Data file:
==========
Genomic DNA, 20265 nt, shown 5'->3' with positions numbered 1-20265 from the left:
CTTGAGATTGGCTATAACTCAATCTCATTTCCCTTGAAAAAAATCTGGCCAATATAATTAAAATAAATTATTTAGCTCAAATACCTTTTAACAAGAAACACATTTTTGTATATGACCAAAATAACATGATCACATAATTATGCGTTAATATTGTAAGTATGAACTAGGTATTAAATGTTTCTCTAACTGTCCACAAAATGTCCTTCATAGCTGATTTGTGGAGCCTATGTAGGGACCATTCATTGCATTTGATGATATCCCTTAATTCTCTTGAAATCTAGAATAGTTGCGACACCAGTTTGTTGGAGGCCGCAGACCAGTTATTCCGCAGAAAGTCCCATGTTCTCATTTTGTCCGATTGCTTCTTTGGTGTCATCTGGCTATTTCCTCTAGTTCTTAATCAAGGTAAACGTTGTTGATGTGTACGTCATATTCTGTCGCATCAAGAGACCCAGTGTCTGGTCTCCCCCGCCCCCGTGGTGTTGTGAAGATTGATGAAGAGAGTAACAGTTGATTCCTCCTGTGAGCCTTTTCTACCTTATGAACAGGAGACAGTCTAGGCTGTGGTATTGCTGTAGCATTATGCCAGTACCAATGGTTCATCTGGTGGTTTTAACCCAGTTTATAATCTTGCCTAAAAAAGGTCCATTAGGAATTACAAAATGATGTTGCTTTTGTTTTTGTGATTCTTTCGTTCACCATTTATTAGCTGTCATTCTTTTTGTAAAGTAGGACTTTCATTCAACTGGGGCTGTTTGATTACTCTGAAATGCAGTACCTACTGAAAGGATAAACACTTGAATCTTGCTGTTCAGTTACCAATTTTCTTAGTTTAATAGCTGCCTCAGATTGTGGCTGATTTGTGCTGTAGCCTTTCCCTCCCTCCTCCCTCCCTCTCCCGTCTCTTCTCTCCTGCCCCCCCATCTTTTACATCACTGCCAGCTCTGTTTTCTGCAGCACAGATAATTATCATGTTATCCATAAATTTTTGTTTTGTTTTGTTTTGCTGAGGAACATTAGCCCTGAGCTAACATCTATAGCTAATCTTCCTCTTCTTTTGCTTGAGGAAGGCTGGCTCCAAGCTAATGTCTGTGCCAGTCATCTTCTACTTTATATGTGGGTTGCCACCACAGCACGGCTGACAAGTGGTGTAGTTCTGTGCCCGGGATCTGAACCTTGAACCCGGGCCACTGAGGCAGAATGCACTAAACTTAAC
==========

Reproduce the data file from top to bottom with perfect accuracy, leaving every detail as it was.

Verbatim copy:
Genomic DNA, 20265 nt, shown 5'->3' with positions numbered 1-20265 from the left:
CTTGAGATTGGCTATAACTCAATCTCATTTCCCTTGAAAAAAATCTGGCCAATATAATTAAAATAAATTATTTAGCTCAAATACCTTTTAACAAGAAACACATTTTTGTATATGACCAAAATAACATGATCACATAATTATGCGTTAATATTGTAAGTATGAACTAGGTATTAAATGTTTCTCTAACTGTCCACAAAATGTCCTTCATAGCTGATTTGTGGAGCCTATGTAGGGACCATTCATTGCATTTGATGATATCCCTTAATTCTCTTGAAATCTAGAATAGTTGCGACACCAGTTTGTTGGAGGCCGCAGACCAGTTATTCCGCAGAAAGTCCCATGTTCTCATTTTGTCCGATTGCTTCTTTGGTGTCATCTGGCTATTTCCTCTAGTTCTTAATCAAGGTAAACGTTGTTGATGTGTACGTCATATTCTGTCGCATCAAGAGACCCAGTGTCTGGTCTCCCCCGCCCCCGTGGTGTTGTGAAGATTGATGAAGAGAGTAACAGTTGATTCCTCCTGTGAGCCTTTTCTACCTTATGAACAGGAGACAGTCTAGGCTGTGGTATTGCTGTAGCATTATGCCAGTACCAATGGTTCATCTGGTGGTTTTAACCCAGTTTATAATCTTGCCTAAAAAAGGTCCATTAGGAATTACAAAATGATGTTGCTTTTGTTTTTGTGATTCTTTCGTTCACCATTTATTAGCTGTCATTCTTTTTGTAAAGTAGGACTTTCATTCAACTGGGGCTGTTTGATTACTCTGAAATGCAGTACCTACTGAAAGGATAAACACTTGAATCTTGCTGTTCAGTTACCAATTTTCTTAGTTTAATAGCTGCCTCAGATTGTGGCTGATTTGTGCTGTAGCCTTTCCCTCCCTCCTCCCTCCCTCTCCCGTCTCTTCTCTCCTGCCCCCCCATCTTTTACATCACTGCCAGCTCTGTTTTCTGCAGCACAGATAATTATCATGTTATCCATAAATTTTTGTTTTGTTTTGTTTTGCTGAGGAACATTAGCCCTGAGCTAACATCTATAGCTAATCTTCCTCTTCTTTTGCTTGAGGAAGGCTGGCTCCAAGCTAATGTCTGTGCCAGTCATCTTCTACTTTATATGTGGGTTGCCACCACAGCACGGCTGACAAGTGGTGTAGTTCTGTGCCCGGGATCTGAACCTTGAACCCGGGCCACTGAGGCAGAATGCACTAAACTTAAC